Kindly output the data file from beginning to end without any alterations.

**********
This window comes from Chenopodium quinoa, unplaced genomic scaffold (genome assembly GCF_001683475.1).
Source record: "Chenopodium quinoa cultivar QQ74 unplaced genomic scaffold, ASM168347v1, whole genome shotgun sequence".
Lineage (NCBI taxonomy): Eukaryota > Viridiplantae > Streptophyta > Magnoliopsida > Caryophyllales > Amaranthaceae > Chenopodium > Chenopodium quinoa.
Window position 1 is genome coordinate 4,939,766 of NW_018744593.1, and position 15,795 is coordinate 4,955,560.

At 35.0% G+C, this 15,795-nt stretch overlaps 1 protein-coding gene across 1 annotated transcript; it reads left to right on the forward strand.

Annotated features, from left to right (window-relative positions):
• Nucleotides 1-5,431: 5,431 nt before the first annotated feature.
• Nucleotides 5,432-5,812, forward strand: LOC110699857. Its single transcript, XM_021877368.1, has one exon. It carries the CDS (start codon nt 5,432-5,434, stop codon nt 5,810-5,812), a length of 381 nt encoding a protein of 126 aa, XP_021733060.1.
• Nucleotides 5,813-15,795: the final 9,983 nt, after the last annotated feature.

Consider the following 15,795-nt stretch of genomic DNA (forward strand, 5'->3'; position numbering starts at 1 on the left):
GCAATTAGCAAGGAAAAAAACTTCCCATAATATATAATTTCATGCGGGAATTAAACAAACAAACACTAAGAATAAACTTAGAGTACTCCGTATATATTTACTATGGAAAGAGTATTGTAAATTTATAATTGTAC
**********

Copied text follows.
This window comes from Chenopodium quinoa, unplaced genomic scaffold (genome assembly GCF_001683475.1).
Source record: "Chenopodium quinoa cultivar QQ74 unplaced genomic scaffold, ASM168347v1, whole genome shotgun sequence".
Lineage (NCBI taxonomy): Eukaryota > Viridiplantae > Streptophyta > Magnoliopsida > Caryophyllales > Amaranthaceae > Chenopodium > Chenopodium quinoa.
Window position 1 is genome coordinate 4,939,766 of NW_018744593.1, and position 15,795 is coordinate 4,955,560.

At 35.0% G+C, this 15,795-nt stretch overlaps 1 protein-coding gene across 1 annotated transcript; it reads left to right on the forward strand.

Annotated features, from left to right (window-relative positions):
• Nucleotides 1-5,431: 5,431 nt before the first annotated feature.
• Nucleotides 5,432-5,812, forward strand: LOC110699857. Its single transcript, XM_021877368.1, has one exon. It carries the CDS (start codon nt 5,432-5,434, stop codon nt 5,810-5,812), a length of 381 nt encoding a protein of 126 aa, XP_021733060.1.
• Nucleotides 5,813-15,795: the final 9,983 nt, after the last annotated feature.

Consider the following 15,795-nt stretch of genomic DNA (forward strand, 5'->3'; position numbering starts at 1 on the left):
GCAATTAGCAAGGAAAAAAACTTCCCATAATATATAATTTCATGCGGGAATTAAACAAACAAACACTAAGAATAAACTTAGAGTACTCCGTATATATTTACTATGGAAAGAGTATTGTAAATTTATAATTGTAC